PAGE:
Lots of the answers here focus on relatively short-term or 'circumstantial' causes. Historians tend to distinguish between the waves and the tides - the superficial to-and-fro of human affairs, and the deep underlying forces that drive them this way and that. I'm going to focus on the tides here...
1. European cultures (and the USA too) were dominated in the 1890s and 1900s by ideas that masculinity (in fact, the whole of society) was in decline and needed to be 'saved' from luxury, comfort and idleness - many people proposed that warlike activities (for example, the Boy Scouts, or mountain hiking) might start that process, but that a genuine war would really help.
2. European cultures (and the USA too) were full of talk about how war was 'swift' and 'dashing' - it would be about planes and cars and machine guns - so they felt that they could start wars, and that they'd be low-risk and over relatively quickly, whoever won them, so lots of people were relatively cavalier about advocating war in general.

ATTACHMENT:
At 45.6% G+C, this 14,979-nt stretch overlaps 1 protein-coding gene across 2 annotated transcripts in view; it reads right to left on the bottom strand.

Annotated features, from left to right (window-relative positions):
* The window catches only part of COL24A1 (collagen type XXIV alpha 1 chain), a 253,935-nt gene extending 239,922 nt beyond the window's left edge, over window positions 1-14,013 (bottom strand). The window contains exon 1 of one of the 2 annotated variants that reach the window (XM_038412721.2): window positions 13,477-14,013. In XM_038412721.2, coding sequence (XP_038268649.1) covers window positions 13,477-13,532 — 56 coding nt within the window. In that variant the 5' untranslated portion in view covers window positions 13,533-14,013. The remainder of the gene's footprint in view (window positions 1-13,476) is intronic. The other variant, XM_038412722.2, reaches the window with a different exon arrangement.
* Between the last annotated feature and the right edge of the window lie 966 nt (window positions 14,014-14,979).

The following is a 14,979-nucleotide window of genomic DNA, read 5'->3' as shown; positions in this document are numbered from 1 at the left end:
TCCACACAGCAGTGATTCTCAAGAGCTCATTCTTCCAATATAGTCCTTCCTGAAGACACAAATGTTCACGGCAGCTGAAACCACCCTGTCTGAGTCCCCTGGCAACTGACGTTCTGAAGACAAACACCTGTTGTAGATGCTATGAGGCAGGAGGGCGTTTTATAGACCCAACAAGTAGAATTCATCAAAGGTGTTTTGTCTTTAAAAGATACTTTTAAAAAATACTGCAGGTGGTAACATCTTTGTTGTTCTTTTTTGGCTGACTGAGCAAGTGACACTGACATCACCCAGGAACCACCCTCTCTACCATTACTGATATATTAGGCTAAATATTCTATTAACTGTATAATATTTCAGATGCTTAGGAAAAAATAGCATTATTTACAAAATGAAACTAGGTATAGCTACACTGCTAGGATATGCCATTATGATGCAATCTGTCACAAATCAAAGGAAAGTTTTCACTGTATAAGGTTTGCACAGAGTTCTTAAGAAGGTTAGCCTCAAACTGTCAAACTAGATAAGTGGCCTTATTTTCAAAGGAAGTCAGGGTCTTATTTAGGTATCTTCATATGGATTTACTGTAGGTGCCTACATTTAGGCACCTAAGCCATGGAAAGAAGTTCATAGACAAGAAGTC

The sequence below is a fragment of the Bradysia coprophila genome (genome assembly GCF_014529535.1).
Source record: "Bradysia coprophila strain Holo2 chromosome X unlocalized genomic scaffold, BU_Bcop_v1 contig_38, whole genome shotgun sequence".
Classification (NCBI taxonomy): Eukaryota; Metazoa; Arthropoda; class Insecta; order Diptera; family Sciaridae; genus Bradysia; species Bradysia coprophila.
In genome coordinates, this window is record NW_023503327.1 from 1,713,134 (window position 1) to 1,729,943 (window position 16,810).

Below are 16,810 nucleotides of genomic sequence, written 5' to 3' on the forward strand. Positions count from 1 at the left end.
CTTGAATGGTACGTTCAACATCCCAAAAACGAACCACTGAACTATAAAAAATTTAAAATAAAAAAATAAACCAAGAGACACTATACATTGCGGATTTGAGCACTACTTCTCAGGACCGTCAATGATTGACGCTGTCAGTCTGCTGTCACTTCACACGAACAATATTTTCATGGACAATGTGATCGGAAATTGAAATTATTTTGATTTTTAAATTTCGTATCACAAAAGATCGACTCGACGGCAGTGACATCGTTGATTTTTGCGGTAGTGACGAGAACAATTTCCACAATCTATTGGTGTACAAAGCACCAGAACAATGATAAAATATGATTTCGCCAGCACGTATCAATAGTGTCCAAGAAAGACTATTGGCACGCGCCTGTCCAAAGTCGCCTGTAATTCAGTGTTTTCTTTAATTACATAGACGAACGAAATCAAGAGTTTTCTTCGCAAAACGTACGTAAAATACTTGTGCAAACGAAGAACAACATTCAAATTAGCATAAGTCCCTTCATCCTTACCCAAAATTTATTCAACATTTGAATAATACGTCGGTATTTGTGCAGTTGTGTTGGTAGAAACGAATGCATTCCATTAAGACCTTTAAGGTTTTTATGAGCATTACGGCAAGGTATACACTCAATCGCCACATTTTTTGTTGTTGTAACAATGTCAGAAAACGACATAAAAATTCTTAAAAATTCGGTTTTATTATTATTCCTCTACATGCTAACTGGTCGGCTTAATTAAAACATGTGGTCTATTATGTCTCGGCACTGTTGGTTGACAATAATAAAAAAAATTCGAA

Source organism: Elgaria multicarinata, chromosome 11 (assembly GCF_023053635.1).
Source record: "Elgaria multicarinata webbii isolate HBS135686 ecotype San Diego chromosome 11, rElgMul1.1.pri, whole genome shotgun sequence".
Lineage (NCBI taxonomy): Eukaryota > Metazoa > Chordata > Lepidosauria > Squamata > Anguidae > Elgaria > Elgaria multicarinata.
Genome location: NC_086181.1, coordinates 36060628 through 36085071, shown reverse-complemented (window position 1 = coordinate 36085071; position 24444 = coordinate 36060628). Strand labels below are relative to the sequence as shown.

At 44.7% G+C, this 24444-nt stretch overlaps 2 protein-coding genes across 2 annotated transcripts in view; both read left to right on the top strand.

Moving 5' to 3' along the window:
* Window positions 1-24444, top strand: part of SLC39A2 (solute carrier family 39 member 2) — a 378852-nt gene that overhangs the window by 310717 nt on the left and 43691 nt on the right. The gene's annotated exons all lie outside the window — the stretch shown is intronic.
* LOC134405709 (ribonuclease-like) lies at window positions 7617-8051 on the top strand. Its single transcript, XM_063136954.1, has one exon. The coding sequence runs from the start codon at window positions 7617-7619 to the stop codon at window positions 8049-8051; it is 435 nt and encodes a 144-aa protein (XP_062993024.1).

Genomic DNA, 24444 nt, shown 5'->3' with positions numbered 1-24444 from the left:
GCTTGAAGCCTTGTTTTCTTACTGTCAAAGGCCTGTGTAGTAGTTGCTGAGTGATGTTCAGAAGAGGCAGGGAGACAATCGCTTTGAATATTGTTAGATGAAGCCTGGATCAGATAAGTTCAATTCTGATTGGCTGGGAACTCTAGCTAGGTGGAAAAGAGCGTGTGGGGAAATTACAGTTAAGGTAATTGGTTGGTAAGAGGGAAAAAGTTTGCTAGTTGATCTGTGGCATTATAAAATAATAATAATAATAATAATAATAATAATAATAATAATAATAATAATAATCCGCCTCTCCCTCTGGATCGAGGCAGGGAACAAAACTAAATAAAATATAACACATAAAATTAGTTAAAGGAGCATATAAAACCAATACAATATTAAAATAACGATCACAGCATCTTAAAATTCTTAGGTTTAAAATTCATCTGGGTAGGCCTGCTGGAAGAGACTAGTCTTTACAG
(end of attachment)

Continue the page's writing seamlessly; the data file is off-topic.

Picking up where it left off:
3. European cultures (and the USA too) were obsessed with the idea that society was full of racially degenerate 'dross' wrecking the gene pool, and that a war might be a great way to clear that out, so lots of people (doctors, trade unionists, landowners, nationalists) promoted violence and struggle as good in and of themselves.
4. So a lot of the 'causes' of the war were actually mentalities and attitudes that permitted or encouraged idiocy, rather than geo-political conflicts, because in cultures where there are geo-political conflicts, but no idiotic ideas, wars don't happen.
5. Most European states apart from France, Britain, Scandinavia, Belgium and Holland were shambolic attempts to form states out of diverse and contradictory social, economic and cultural groups that realistically had little respect for each other and little in common with each other, and this meant that violence in those societies was often an inbuilt part of the political process.
6. France, Germany, Britain, Belgium, the Netherlands and the USA had all come to rely on violence very extensively in their colonial enterprises (for example, the colonisation of North America), up to and including the use of genocides as a policy tool, and so they too tended to view violence as a perfectly reasonable way of organising the world.
7. Humans can be so stupid sometimes.
8. There were complex geopolitical conflicts and patterns of alliance, but in many ways, these did not so much 'cause' the war, as give it the shape and form that it took.
9. So by 1914, the 'gate' to warfare was open, wide open, and any one of a number of more momentary crises could have sparked some sort of conflict.